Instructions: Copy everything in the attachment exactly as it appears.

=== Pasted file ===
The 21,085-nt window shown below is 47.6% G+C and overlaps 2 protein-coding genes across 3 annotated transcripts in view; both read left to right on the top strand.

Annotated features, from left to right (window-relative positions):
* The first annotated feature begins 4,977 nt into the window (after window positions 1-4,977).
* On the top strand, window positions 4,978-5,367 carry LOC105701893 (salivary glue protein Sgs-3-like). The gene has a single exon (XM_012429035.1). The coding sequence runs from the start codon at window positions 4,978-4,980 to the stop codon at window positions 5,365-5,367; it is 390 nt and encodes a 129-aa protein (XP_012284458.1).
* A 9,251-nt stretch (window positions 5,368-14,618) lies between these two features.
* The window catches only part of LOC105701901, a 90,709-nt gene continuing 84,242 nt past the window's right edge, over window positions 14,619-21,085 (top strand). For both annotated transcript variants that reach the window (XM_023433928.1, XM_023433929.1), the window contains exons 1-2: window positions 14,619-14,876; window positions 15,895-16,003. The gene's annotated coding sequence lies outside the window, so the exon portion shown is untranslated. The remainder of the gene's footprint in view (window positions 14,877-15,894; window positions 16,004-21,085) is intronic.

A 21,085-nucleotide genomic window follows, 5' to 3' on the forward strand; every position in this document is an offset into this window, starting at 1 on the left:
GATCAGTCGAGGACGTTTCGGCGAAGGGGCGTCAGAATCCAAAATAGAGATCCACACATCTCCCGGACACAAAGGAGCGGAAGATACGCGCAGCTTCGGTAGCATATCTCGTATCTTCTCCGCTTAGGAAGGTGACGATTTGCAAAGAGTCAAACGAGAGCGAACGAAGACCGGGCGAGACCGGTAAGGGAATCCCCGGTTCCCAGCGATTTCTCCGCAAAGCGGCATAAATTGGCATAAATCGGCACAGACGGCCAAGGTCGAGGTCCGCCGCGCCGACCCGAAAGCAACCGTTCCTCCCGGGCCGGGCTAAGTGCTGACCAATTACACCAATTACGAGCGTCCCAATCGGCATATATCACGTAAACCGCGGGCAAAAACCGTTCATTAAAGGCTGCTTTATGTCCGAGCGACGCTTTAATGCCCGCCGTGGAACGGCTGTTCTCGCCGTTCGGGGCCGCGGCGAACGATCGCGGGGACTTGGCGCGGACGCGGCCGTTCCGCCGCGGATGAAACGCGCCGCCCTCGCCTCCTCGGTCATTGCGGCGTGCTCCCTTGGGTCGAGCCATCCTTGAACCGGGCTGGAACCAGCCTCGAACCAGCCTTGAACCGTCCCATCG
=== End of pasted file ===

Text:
The 21,085-nt window shown below is 47.6% G+C and overlaps 2 protein-coding genes across 3 annotated transcripts in view; both read left to right on the top strand.

Annotated features, from left to right (window-relative positions):
* The first annotated feature begins 4,977 nt into the window (after window positions 1-4,977).
* On the top strand, window positions 4,978-5,367 carry LOC105701893 (salivary glue protein Sgs-3-like). The gene has a single exon (XM_012429035.1). The coding sequence runs from the start codon at window positions 4,978-4,980 to the stop codon at window positions 5,365-5,367; it is 390 nt and encodes a 129-aa protein (XP_012284458.1).
* A 9,251-nt stretch (window positions 5,368-14,618) lies between these two features.
* The window catches only part of LOC105701901, a 90,709-nt gene continuing 84,242 nt past the window's right edge, over window positions 14,619-21,085 (top strand). For both annotated transcript variants that reach the window (XM_023433928.1, XM_023433929.1), the window contains exons 1-2: window positions 14,619-14,876; window positions 15,895-16,003. The gene's annotated coding sequence lies outside the window, so the exon portion shown is untranslated. The remainder of the gene's footprint in view (window positions 14,877-15,894; window positions 16,004-21,085) is intronic.

A 21,085-nucleotide genomic window follows, 5' to 3' on the forward strand; every position in this document is an offset into this window, starting at 1 on the left:
GATCAGTCGAGGACGTTTCGGCGAAGGGGCGTCAGAATCCAAAATAGAGATCCACACATCTCCCGGACACAAAGGAGCGGAAGATACGCGCAGCTTCGGTAGCATATCTCGTATCTTCTCCGCTTAGGAAGGTGACGATTTGCAAAGAGTCAAACGAGAGCGAACGAAGACCGGGCGAGACCGGTAAGGGAATCCCCGGTTCCCAGCGATTTCTCCGCAAAGCGGCATAAATTGGCATAAATCGGCACAGACGGCCAAGGTCGAGGTCCGCCGCGCCGACCCGAAAGCAACCGTTCCTCCCGGGCCGGGCTAAGTGCTGACCAATTACACCAATTACGAGCGTCCCAATCGGCATATATCACGTAAACCGCGGGCAAAAACCGTTCATTAAAGGCTGCTTTATGTCCGAGCGACGCTTTAATGCCCGCCGTGGAACGGCTGTTCTCGCCGTTCGGGGCCGCGGCGAACGATCGCGGGGACTTGGCGCGGACGCGGCCGTTCCGCCGCGGATGAAACGCGCCGCCCTCGCCTCCTCGGTCATTGCGGCGTGCTCCCTTGGGTCGAGCCATCCTTGAACCGGGCTGGAACCAGCCTCGAACCAGCCTTGAACCGTCCCATCG